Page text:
Personally, I feel that the show has been improving with each episode. Significantly, in fact. The characterization has evened out, if there is still signs that the writers don't have a great handle on how to deal with Kermit week to week (some weeks he's a dick, some weeks he's the only sane man). their use of celebrity guests has dramatically improved, and integrating them into the actual plots instead of having them fly purposelessly across the screen has improved the narrative structure of the episodes. And with these two episodes, the weakest aspect of the show - the relationship drama - took a valiant step forward into relevancy. Make no mistake, there are still places where the show needs to show more improvement. And my hope is that, it was the disagreements that were holding those aspects of the show back. And that, whether Kushell's removal proves to be a positive or a negative in the long wrong, it at least affords the show the opportunity to move ever forward. I hope that Prady's vision, and Newman's execution continues the gains rather than driving the show back to the directionless form of the pilot. I also hope that it improves the balance that the show has yet to strike between the various Muppets, and find ways to have secondary characters support more of the primary plot lines (what I'm calling the Less Fozzie, More Rowlf campaign).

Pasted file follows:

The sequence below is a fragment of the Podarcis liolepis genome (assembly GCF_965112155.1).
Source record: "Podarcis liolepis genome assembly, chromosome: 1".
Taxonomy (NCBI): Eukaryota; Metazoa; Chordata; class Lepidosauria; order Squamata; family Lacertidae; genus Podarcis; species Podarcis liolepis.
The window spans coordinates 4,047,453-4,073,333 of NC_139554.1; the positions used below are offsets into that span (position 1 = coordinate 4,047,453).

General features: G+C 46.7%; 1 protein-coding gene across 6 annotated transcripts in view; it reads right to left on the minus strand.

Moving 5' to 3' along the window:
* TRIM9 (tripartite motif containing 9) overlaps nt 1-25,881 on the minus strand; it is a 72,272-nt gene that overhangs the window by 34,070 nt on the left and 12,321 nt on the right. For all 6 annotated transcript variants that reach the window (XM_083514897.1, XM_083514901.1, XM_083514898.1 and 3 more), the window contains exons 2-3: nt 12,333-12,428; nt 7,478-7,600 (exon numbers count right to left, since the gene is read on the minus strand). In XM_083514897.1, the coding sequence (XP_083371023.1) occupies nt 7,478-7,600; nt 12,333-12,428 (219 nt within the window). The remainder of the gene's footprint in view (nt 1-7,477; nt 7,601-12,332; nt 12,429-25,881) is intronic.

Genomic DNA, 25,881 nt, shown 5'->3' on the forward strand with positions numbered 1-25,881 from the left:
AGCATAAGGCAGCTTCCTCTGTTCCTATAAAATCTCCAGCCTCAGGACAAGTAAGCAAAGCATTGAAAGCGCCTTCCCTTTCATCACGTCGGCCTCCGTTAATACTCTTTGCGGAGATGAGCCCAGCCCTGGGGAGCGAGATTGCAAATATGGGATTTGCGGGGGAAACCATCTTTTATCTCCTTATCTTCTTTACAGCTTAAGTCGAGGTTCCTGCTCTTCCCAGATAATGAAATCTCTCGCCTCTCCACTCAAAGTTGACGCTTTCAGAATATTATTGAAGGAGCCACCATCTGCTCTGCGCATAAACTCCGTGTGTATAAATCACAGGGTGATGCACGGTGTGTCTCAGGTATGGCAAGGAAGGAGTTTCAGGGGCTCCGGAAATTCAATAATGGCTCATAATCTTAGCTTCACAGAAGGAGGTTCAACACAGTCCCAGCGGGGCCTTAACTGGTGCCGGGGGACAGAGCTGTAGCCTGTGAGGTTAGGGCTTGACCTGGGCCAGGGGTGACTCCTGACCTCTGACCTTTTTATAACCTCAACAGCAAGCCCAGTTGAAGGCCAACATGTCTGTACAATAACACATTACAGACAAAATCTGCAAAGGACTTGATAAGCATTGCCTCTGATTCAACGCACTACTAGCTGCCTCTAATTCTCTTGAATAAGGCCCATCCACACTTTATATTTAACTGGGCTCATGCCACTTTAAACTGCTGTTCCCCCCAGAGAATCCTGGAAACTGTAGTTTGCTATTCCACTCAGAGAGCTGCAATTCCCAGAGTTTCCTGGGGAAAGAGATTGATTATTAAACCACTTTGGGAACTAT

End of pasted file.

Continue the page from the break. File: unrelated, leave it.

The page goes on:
That leaves us with two episodes left in the Kushell era, and then a hiatus where Newman will attempt to bring the show in line with Prady's vision, and ABC's desire for the show. Because ABC considers the Muppets a top priority and a valued franchise, and isn't willing to watch the show hemorrhage viewers, and allow creative squabbles disrupt what should be a hallmark program. ABC is also the only network on the TV willing to work to make a show better, rather than cancel the show and eat the loss. They will keep the show around for as long as they consider it viable, and do what they need to, and hire who they need to, to make things work. As a creative person, that could be a horrifying perspective, but it might also be an example of business pushing the creative process in the right direction. Low returns suggests something isn't working, and they find a creative way to fix things, with the belief that a better product will result in better sales. They want a good Muppet show, and the audience does too. For once, we have a network willing to fight for the good of product. And that gives me hope that eventually, it might be easier being green.
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About MR. Clark

Adopting the descriptor of "successfully unpublished author", MR. Clark began writing things on the internet in 2012, which he believed to be an entirely reputable and civilized place to find and deliver information. He regrets much.